User Agent Changes

Vivaldi is changing how it presents its User Agent in the upcoming release. Here is an explanation of what a User Agent is and what we are doing.

What is a User Agent

A browser’s User Agent is a line of text that is sent from the browser to the website when it connects, telling the site which platform (Operating System), architecture, and browser (including version) is being used.

When used properly, the User Agent allows a website to present a better experience for the user. For example on sites that offer software for download, the most appropriate option could be automatically suggested, or on pages that provide help configuring a browser’s settings, custom steps could be shown depending on what browser is being used.

The problems

While all the above sounds great, over time the User Agent has been misused by some web developers and occasionally even abused by the bigger tech companies, in positions of power.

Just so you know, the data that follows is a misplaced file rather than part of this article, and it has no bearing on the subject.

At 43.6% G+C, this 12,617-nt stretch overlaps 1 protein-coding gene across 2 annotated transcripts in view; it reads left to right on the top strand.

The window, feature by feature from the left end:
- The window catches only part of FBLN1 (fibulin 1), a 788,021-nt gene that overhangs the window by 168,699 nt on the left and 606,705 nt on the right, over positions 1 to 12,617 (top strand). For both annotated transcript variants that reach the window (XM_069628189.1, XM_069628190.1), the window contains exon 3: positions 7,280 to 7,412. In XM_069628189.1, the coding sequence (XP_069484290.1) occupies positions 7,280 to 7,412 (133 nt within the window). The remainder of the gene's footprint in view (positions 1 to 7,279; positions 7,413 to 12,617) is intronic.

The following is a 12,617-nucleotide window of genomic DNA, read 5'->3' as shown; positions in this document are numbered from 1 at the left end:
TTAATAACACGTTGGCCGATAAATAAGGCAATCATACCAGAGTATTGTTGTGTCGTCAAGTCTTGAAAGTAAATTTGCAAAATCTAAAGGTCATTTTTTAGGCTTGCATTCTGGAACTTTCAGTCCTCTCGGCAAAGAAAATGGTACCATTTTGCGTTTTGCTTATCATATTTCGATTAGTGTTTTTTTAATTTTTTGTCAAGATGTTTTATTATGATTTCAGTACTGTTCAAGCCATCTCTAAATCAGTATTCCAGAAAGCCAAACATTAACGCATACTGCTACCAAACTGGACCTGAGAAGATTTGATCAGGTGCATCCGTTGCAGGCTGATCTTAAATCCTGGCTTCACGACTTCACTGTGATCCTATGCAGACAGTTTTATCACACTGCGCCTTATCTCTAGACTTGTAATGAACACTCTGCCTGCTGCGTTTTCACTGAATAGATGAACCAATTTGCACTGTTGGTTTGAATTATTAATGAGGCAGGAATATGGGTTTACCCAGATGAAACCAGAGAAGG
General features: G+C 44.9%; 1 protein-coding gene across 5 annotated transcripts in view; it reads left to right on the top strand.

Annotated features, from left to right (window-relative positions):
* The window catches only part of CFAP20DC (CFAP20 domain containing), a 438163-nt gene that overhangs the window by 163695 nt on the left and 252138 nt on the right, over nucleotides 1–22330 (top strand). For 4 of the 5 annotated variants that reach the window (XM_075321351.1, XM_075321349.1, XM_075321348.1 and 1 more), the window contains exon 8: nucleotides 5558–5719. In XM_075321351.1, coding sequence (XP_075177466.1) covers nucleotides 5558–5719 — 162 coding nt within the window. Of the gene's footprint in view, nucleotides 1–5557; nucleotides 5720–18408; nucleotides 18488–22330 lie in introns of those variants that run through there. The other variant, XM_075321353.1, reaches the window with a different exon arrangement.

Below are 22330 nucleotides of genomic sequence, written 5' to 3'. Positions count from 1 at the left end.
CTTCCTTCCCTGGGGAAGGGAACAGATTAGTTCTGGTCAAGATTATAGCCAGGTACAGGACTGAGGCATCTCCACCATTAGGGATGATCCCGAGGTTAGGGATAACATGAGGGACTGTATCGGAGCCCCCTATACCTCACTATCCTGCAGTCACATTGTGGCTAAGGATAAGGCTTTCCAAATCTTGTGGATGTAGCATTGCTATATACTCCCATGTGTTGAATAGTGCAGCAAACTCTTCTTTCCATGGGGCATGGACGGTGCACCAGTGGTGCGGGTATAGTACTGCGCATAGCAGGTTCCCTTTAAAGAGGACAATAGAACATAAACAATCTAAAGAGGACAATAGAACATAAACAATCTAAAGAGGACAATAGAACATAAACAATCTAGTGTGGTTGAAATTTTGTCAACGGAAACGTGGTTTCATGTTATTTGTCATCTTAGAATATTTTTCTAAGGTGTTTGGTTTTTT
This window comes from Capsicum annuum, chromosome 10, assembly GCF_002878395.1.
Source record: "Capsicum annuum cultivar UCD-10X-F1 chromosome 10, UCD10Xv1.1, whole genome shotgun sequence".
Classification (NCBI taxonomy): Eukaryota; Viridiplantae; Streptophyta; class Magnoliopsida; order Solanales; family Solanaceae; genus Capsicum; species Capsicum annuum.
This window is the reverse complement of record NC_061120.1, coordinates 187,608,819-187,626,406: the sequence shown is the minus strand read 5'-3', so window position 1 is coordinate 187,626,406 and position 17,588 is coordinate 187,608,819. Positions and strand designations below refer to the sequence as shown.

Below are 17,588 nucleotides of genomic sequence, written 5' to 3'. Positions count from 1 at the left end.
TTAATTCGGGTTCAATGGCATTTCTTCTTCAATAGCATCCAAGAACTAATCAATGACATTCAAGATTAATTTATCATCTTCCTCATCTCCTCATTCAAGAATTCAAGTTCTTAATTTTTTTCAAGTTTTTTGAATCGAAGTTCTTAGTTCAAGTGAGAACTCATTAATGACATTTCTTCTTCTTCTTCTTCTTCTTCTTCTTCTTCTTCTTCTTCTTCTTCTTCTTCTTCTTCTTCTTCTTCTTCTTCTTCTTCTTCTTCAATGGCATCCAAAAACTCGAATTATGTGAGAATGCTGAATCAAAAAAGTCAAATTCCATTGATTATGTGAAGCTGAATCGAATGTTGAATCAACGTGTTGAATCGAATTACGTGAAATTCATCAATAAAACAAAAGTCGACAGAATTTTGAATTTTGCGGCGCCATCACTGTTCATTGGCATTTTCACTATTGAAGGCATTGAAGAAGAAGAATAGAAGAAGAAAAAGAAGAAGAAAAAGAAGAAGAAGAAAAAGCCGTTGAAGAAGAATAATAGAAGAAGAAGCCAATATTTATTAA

A fairly significant percentage of the bug reports we receive, actually have very little to do with our code. Vivaldi is frequently blocked, shown alternate (incorrect) versions of a website or spurious warnings are displayed, based solely on the User Agent.

Sometimes it could arguably be considered a mistake, with the development team of a website naïvely assuming that only browsers they have personally tested be given access to their site, blocking anything that isn’t. This is obviously wrong for a truly open web (as it limits the field to only the big players) but it seems to be a common mistake, dating back to the early days of the web. And thus, modern web browser User Agents typically include both their own information and additionally that of other browsers. Consider the (Linux x64) User Agent for our current Vivaldi stable. It reads like so:

Mozilla/5.0 (X11; Linux x86_64) AppleWebKit/537.36 (KHTML, like Gecko) Chrome/78.0.3904.99 Safari/537.36 Vivaldi/2.9.1705.41